The white-armed Fresca blinks, and yawns, and gapes,
Aroused from dreams of love and pleasant rapes.
Electric summons of the busy bell
Brings brisk Amanda to destroy the spell…
Leaving the bubbling beverage to cool,
Fresca slips softly to the needful stool,
Where the pathetic tale of Rich- ardson
Eases her labour till the deed is done…
This ended, to the steaming bath she moves,
Her tresses fanned by little flut- t’ring Loves;
Odours, confected by the cunning French,
Disguise the good old hearty fe- male stench.
The episode of the typist was originally much longer and more laborious:
A bright kimono wraps her as she sprawls
In nerveless torpor on the window seat;
A touch of art is given by the false
Japanese print, purchased in Ox- ford Street.
Pound found the decor difficult to believe: “Not in that lodging house?” The stanza was removed. When he read the later stanza,
—Bestows one final patronising kiss,
And gropes his way, finding the stairs unlit;
And at the corner where the stable is,
Delays only to urinate, and spit,
he warned that the last two lines were “probably over the mark,” and Eliot acquiesced by canceling them.
Pound persuaded Eliot also to omit a number of poems which were for a time intended to be placed between the poem’s sections, then at the end of it. One was a renewed thrust at poor Bleistein, drowned now but still haplessly Jewish and luxurious under water:
Full fathom five your Bleistein lies
Under the flatfish and the squids.
Graves’ Disease in a dead jew’s/ man’s eyes!
Where the crabs have eat the lids….
That is lace that was his nose….
Roll him gently side to side
See the lips unfold unfold
From the teeth gold in gold….
Pound urged that this and several other mortuary poems did not add anything either to The Waste Land or to Eliot’s previous work. He had already written “the longest poem in the English langwidge. Don’t try to bust all records by prolonging it three pages further.” As a result of this resmithying by il miglior fabbro, the poem gained immensely in concentration. Yet Eliot, feeling too solemnized by it, thought of prefixing some humorous doggerel by Pound about its composition. Later, in a more resolute effort to escape the limits set by The Waste Land, he wrote “Fragment of Agon,” and eventually, “somewhere the other side of despair,” turned to drama.
Eliot’s remark to Spencer calls The Waste Land a personal poem. His critical theory was that the artist should seek impersonality, but this was probably intended as not so much a nostrum as an antidote, a means to direct emotion rather than let it spill. His letters indicate that he regarded his poems as consequent upon his experiences. When a woman in Dublin remarked that Yeats had never really felt anything, Eliot asked in consternation, “How can you say that?” The Waste Land compiled many of the nightmarish feelings he had suffered during the seven years from 1914 to 1921, that is, from his coming to England until his temporary collapse.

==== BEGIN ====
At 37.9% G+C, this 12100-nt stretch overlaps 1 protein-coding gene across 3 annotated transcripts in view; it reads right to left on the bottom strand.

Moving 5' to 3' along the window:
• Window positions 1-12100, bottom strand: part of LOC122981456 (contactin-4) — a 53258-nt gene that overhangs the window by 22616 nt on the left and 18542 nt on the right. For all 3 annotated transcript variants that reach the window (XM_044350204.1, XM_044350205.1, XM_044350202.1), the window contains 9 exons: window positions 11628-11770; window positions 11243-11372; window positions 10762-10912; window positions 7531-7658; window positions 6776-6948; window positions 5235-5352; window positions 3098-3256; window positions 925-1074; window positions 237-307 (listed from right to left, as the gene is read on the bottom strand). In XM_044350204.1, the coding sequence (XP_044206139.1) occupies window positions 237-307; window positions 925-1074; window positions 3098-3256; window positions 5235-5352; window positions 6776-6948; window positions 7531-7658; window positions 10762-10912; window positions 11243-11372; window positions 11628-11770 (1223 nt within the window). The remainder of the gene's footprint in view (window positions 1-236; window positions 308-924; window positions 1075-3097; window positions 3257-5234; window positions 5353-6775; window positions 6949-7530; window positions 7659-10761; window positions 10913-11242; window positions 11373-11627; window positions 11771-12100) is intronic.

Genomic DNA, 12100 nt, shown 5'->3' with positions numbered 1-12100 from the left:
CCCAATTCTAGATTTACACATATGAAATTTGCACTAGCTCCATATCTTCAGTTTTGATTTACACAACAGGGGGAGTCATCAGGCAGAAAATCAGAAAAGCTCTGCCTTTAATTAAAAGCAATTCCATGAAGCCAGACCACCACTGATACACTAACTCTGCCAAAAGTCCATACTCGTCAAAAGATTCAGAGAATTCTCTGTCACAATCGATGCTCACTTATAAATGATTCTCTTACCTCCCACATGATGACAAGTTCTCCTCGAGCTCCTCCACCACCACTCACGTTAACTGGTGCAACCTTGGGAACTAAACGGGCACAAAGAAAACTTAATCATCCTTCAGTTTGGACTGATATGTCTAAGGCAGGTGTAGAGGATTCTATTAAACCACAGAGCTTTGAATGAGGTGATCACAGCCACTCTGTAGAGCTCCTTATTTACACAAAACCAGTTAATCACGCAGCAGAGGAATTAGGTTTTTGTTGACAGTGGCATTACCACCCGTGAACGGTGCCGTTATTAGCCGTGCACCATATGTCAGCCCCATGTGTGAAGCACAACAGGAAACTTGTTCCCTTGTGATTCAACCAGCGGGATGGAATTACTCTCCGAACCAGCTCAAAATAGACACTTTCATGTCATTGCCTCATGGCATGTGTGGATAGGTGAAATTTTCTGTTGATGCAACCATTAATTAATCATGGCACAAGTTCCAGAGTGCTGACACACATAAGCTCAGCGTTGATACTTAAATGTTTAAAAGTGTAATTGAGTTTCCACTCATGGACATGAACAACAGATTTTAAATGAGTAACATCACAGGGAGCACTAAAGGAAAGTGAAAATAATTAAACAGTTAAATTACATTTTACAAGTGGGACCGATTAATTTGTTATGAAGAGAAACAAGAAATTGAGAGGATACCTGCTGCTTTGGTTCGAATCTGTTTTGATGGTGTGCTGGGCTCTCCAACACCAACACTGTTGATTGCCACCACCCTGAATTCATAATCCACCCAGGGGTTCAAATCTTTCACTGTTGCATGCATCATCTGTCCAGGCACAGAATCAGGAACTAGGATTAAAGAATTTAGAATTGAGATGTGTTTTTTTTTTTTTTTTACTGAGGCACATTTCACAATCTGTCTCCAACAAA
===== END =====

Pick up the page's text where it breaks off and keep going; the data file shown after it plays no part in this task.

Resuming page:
Thanks to the letters quoted in Mrs. Valerie Eliot’s Introduction, and to various biographical leaks,* the incidents of these years begin to take shape. In 1914 Eliot, then on a traveling fellowship from Harvard, went to study for the summer at Marburg. The outbreak of war forced him to Oxford. There he worked at his doctoral dissertation on F.H. Bradley’s Appearance and Reality. The year 1914-15 proved to be pivotal. He came to three interrelated decisions. The first was to give up the appearance of the philosopher for the reality of the poet, the second was to marry, and the third to settle in England.
He obtained much encouragement in all three from Ezra Pound, whom he met in September, 1914. Pound read the poems which no one had been willing to publish and pronounced his verdict, that Eliot “has actually trained himself and modernized himself on his own.” Harriet Monroe, the editor of Poetry, must publish them, beginning with “The Love Song of J. Alfred Prufrock.” It took Pound some time to bring her to the same view, and it was not until June, 1915, that Eliot’s first publication took place. This was also the month of his first marriage, on June 26. His wife was Vivienne Haigh-Wood, and Eliot remained, like Merlin with another Vivian, under her spell, beset and possessed by her intricacies for fifteen years and more.
What the newlyweds were like is recorded by Bertrand Russell, whom Eliot had known at Harvard. In a letter of July, 1915, Russell wrote of dining with them:
I expected her to be terrible, from his mysteriousness; but she was not so bad. She is light, a little vulgar, adventurous, full of life—an artist I think he said, but I should have thought her an actress. He is exquisite and listless; she says she married him to stimulate him, but finds she can’t do it. Obviously he married in order to be stimulated. I think she will soon be tired of him. He is ashamed of his marriage, and very grateful if one is kind to her.